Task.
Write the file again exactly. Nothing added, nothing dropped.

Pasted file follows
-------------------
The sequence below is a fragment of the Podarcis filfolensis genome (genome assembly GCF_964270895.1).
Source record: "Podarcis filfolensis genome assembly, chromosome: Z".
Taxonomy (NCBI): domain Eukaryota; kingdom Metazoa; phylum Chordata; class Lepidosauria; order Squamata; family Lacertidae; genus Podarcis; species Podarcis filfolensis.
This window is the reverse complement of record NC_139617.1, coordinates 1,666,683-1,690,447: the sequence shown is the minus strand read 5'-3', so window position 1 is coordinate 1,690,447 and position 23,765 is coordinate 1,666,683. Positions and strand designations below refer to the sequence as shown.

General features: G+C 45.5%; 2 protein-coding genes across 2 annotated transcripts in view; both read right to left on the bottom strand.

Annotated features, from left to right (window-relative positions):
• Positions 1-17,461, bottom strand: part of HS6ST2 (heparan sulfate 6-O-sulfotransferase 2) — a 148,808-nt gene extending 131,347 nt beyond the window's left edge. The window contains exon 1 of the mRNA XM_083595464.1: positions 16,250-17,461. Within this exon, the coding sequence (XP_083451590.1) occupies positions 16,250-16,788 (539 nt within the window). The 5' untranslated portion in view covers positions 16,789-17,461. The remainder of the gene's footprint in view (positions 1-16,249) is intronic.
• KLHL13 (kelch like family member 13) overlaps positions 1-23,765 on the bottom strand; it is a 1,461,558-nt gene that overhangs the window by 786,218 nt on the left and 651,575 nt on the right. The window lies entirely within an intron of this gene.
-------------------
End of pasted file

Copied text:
The sequence below is a fragment of the Podarcis filfolensis genome (genome assembly GCF_964270895.1).
Source record: "Podarcis filfolensis genome assembly, chromosome: Z".
Taxonomy (NCBI): domain Eukaryota; kingdom Metazoa; phylum Chordata; class Lepidosauria; order Squamata; family Lacertidae; genus Podarcis; species Podarcis filfolensis.
This window is the reverse complement of record NC_139617.1, coordinates 1,666,683-1,690,447: the sequence shown is the minus strand read 5'-3', so window position 1 is coordinate 1,690,447 and position 23,765 is coordinate 1,666,683. Positions and strand designations below refer to the sequence as shown.

General features: G+C 45.5%; 2 protein-coding genes across 2 annotated transcripts in view; both read right to left on the bottom strand.

Annotated features, from left to right (window-relative positions):
• Positions 1-17,461, bottom strand: part of HS6ST2 (heparan sulfate 6-O-sulfotransferase 2) — a 148,808-nt gene extending 131,347 nt beyond the window's left edge. The window contains exon 1 of the mRNA XM_083595464.1: positions 16,250-17,461. Within this exon, the coding sequence (XP_083451590.1) occupies positions 16,250-16,788 (539 nt within the window). The 5' untranslated portion in view covers positions 16,789-17,461. The remainder of the gene's footprint in view (positions 1-16,249) is intronic.
• KLHL13 (kelch like family member 13) overlaps positions 1-23,765 on the bottom strand; it is a 1,461,558-nt gene that overhangs the window by 786,218 nt on the left and 651,575 nt on the right. The window lies entirely within an intron of this gene.